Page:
Kevin Roberts lost trust and respect, Hockley’s job like a rookie spinner facing Kohli on Debut: Malcolm Speed

By: PTI |

Updated: June 17, 2020 12:03:47 pm


Kevin Roberts resignation, Cricket Australia Kevin Roberts, Malcolm Speed, Former ICC Chief Executive Malcolm Speed. (Reuters/File)

Roberts “lost trust and respect” leading to his removal as Cricket Australia’s top boss but his interim replacement Nick Hockley’s job is that of a rookie spinner facing Virat Kohli on debut, said former ICC Chief Executive Malcolm Speed.

Roberts resigned on Tuesday and was replaced by T20 World Cup chief executive Hockley in an interim role amid the financial crisis faced by the board in the wake of the COVID-19 pandemic.

“It seems to me he lost the respect and trust of the players. As an old mentor once said to me, “respect and trust are like virginity; once you’ve lost them they’re mighty hard to get back”,” Speed said on SEN radio.

“I think that’s what happened to Kevin. He lost trust and respect. When he came into the job he had time to work on that. That didn’t go very well. Then he stumbled, he didn’t deliver the message very well.”

Roberts, who had a difficult last three months, had earlier received flak for his role in the bitter pay dispute with players in 2017.

A difficult road now lies ahead for Hockley, who will have to earn the trust of different stakeholders, including the states, players and staff, many of whom have been affected by the economic fallout of the health crisis.

There is also the uncertainty of hosting the T20 World Cup, a decision on which is likely to come when the ICC meets next month.

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“There’s no tougher time. This is a bit like introducing a new off-spinner and asking him to bowl his first over to Virat Kohli,” Speed said.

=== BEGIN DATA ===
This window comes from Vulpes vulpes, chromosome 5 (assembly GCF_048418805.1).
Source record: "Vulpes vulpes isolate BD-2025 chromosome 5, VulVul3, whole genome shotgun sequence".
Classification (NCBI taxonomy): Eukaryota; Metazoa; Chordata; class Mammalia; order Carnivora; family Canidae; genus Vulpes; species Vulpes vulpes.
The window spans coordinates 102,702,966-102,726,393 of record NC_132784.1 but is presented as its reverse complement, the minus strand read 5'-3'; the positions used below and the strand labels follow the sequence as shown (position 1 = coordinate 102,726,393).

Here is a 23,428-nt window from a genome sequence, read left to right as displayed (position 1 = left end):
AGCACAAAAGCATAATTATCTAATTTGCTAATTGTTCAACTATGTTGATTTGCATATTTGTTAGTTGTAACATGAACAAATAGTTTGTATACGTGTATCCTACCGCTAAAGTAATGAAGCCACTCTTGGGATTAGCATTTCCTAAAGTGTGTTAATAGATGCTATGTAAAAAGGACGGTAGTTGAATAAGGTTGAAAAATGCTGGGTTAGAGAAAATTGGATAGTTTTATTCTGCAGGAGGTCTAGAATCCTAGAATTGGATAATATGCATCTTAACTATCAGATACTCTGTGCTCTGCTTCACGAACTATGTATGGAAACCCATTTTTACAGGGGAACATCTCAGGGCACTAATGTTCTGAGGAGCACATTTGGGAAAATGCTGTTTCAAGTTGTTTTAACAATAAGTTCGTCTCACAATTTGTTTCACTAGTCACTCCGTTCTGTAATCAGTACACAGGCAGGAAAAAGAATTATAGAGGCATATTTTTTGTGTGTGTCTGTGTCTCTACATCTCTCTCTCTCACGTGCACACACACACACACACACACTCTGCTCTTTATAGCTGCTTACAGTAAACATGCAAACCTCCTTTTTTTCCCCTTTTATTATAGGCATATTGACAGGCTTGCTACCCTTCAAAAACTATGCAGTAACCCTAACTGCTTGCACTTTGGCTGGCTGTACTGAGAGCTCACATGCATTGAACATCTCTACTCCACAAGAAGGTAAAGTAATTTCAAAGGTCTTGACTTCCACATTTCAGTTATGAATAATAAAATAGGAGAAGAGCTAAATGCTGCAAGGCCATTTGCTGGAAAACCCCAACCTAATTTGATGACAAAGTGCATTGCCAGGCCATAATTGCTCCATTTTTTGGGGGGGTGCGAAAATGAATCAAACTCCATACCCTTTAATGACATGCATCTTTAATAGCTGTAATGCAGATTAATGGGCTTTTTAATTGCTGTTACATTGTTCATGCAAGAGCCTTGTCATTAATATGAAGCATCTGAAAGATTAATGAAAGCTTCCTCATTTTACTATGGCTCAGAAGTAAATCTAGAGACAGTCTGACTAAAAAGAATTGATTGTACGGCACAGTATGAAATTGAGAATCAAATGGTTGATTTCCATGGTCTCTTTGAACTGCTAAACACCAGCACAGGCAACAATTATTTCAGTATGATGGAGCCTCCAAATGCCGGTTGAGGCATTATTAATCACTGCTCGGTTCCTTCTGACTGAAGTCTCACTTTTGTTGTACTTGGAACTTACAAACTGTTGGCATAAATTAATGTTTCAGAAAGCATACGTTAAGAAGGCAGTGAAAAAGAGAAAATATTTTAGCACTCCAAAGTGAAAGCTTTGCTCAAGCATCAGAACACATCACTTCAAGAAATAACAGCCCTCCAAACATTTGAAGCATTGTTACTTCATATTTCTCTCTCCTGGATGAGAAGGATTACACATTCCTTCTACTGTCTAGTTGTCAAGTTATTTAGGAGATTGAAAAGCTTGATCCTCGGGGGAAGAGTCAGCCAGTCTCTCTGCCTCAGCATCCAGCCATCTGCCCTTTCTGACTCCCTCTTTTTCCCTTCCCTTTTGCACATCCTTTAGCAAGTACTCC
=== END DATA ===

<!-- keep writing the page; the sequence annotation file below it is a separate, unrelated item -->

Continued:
“I don’t know Nick Hockley, I think he’s been around cricket for a while. He’s going to face many challenges here. We’re in about round six of a 15-rounder with COVID – I think that’s still the case.”

Roberts was widely criticised for standing down 80 per cent of staff on 20 per cent salary, reducing grants to the states and also negotiating for a new pay deal with players and Speed said these decisions should have been handled better.

“A chief executive doesn’t just pop up and say ‘I’ve put 80 per cent of the staff on 20 per cent of their salary’, that has to go through the board,” Speed said.

“The whole process, the state cuts, player payments would’ve gone through the board. Kevin then becomes the messenger, he didn’t handle that side of it very well. Certainly, the board would be right across those decisions.”

Former skipper Allan Border had said on Tuesday that Roberts alone is not responsible for Cricket Australia’s financial woes and culpability of the Board also needs to be fixed.

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